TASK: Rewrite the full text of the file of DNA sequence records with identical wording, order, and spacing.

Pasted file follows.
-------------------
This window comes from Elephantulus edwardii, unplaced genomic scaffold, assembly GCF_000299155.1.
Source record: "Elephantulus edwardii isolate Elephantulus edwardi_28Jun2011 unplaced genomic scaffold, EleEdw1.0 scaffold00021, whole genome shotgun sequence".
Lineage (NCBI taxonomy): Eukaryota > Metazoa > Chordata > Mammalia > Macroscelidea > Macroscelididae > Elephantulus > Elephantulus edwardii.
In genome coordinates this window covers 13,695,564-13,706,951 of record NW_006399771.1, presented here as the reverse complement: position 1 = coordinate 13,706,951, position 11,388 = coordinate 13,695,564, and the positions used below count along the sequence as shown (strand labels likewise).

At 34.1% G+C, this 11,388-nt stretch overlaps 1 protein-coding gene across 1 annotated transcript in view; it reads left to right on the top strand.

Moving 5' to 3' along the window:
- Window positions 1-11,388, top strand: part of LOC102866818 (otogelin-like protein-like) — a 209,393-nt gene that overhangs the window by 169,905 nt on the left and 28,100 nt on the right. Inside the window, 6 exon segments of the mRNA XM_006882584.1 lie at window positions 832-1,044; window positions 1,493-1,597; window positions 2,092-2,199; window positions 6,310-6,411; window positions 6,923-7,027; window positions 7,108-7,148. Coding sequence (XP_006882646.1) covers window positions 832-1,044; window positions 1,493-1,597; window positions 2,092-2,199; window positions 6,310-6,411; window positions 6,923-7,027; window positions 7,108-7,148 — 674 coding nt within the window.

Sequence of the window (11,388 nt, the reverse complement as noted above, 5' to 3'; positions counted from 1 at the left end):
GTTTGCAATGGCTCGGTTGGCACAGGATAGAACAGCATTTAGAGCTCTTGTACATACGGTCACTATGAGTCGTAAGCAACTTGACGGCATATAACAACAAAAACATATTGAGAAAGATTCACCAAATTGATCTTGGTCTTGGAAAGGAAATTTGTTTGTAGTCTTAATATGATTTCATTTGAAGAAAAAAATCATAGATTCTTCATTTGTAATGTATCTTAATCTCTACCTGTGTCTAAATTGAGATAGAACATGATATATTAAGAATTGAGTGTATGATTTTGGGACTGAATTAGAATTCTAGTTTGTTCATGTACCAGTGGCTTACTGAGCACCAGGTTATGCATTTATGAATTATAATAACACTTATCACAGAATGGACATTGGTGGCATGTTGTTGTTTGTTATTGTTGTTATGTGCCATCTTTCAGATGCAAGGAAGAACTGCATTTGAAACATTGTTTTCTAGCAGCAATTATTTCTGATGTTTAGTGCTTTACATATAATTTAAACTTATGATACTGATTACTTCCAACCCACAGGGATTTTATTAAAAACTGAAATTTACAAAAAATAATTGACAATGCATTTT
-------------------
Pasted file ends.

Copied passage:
This window comes from Elephantulus edwardii, unplaced genomic scaffold, assembly GCF_000299155.1.
Source record: "Elephantulus edwardii isolate Elephantulus edwardi_28Jun2011 unplaced genomic scaffold, EleEdw1.0 scaffold00021, whole genome shotgun sequence".
Lineage (NCBI taxonomy): Eukaryota > Metazoa > Chordata > Mammalia > Macroscelidea > Macroscelididae > Elephantulus > Elephantulus edwardii.
In genome coordinates this window covers 13,695,564-13,706,951 of record NW_006399771.1, presented here as the reverse complement: position 1 = coordinate 13,706,951, position 11,388 = coordinate 13,695,564, and the positions used below count along the sequence as shown (strand labels likewise).

At 34.1% G+C, this 11,388-nt stretch overlaps 1 protein-coding gene across 1 annotated transcript in view; it reads left to right on the top strand.

Moving 5' to 3' along the window:
- Window positions 1-11,388, top strand: part of LOC102866818 (otogelin-like protein-like) — a 209,393-nt gene that overhangs the window by 169,905 nt on the left and 28,100 nt on the right. Inside the window, 6 exon segments of the mRNA XM_006882584.1 lie at window positions 832-1,044; window positions 1,493-1,597; window positions 2,092-2,199; window positions 6,310-6,411; window positions 6,923-7,027; window positions 7,108-7,148. Coding sequence (XP_006882646.1) covers window positions 832-1,044; window positions 1,493-1,597; window positions 2,092-2,199; window positions 6,310-6,411; window positions 6,923-7,027; window positions 7,108-7,148 — 674 coding nt within the window.

Sequence of the window (11,388 nt, the reverse complement as noted above, 5' to 3'; positions counted from 1 at the left end):
GTTTGCAATGGCTCGGTTGGCACAGGATAGAACAGCATTTAGAGCTCTTGTACATACGGTCACTATGAGTCGTAAGCAACTTGACGGCATATAACAACAAAAACATATTGAGAAAGATTCACCAAATTGATCTTGGTCTTGGAAAGGAAATTTGTTTGTAGTCTTAATATGATTTCATTTGAAGAAAAAAATCATAGATTCTTCATTTGTAATGTATCTTAATCTCTACCTGTGTCTAAATTGAGATAGAACATGATATATTAAGAATTGAGTGTATGATTTTGGGACTGAATTAGAATTCTAGTTTGTTCATGTACCAGTGGCTTACTGAGCACCAGGTTATGCATTTATGAATTATAATAACACTTATCACAGAATGGACATTGGTGGCATGTTGTTGTTTGTTATTGTTGTTATGTGCCATCTTTCAGATGCAAGGAAGAACTGCATTTGAAACATTGTTTTCTAGCAGCAATTATTTCTGATGTTTAGTGCTTTACATATAATTTAAACTTATGATACTGATTACTTCCAACCCACAGGGATTTTATTAAAAACTGAAATTTACAAAAAATAATTGACAATGCATTTT